The Inca people of South America were noted for making durable suspension bridges by weaving mountain grasses and other vegetation into thick cables. These sturdy ropes were ideal for crossing long gorges and were called simp’achaka, which means “braided bridges.” Workers would create the cables at the site where the bridge was to be erected and it was a technique that was used centuries later for the construction of the Brooklyn Bridge in New York City in 1864.
Many of these suspension bridges stretched longer than what even European engineers of the time had made with stone. Today, the last remaining Incan-style grass cable suspension bridge, the Queshuachaca, can be found over a gorge in Peru’s Canas Province.
The Americas domesticated the corn plant 10,000 years ago. Farmers in northern Guatemala and southern Mexico bred teosinte, a wild grass, for several generations. This eventually helped develop kernels that were soft enough for human consumption. After the corn plant was created, the invention was soon adopted throughout the Western Hemisphere.
Historians have found that the first grown by Native Americans had small ears and consisted of only six to nine kernels per cob. Later on, they went on to develop many more varieties and corn became a dietary staple for the people of Mesoamerica. In fact, at one archeological site in Mexico, researchers have found fossilized popped corn kernels over 5,000 years old.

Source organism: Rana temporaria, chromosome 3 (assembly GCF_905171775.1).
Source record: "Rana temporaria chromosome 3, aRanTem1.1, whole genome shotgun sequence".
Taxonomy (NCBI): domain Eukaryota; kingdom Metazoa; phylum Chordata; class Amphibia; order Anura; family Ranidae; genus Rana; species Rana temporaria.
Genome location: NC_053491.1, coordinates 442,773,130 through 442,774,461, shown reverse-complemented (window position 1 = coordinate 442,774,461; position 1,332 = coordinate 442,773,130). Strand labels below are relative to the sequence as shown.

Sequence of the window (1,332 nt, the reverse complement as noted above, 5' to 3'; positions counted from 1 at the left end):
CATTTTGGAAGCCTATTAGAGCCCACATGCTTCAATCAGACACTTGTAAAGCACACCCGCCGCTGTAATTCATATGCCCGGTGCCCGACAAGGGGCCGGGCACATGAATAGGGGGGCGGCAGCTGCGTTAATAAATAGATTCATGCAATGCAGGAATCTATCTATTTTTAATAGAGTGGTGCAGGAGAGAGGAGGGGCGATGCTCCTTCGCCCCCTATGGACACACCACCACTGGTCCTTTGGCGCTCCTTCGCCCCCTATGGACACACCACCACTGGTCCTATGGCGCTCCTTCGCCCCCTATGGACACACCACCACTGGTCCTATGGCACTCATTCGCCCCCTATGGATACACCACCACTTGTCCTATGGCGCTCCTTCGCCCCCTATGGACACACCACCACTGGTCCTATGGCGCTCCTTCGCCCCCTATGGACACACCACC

7. Baby Bottles
The concept of nursing bottles or vessels for infants has been around for centuries. However, it was the Native American tribe Seneca of the Northeast Woodlands who made a disposable nursing bottle with a nipple. This Native American nursing bottle resembled the disposable nursing bottles of today. The natives used bear intestines that would first be washed, dried, and oiled and would later be attached with a “nipple” made from a bird’s quill. The quill would be created according to the age of the infant. The bottles would be filled with pablum made of pounded nuts and meat mixed with water.
8. Raised Bed Gardening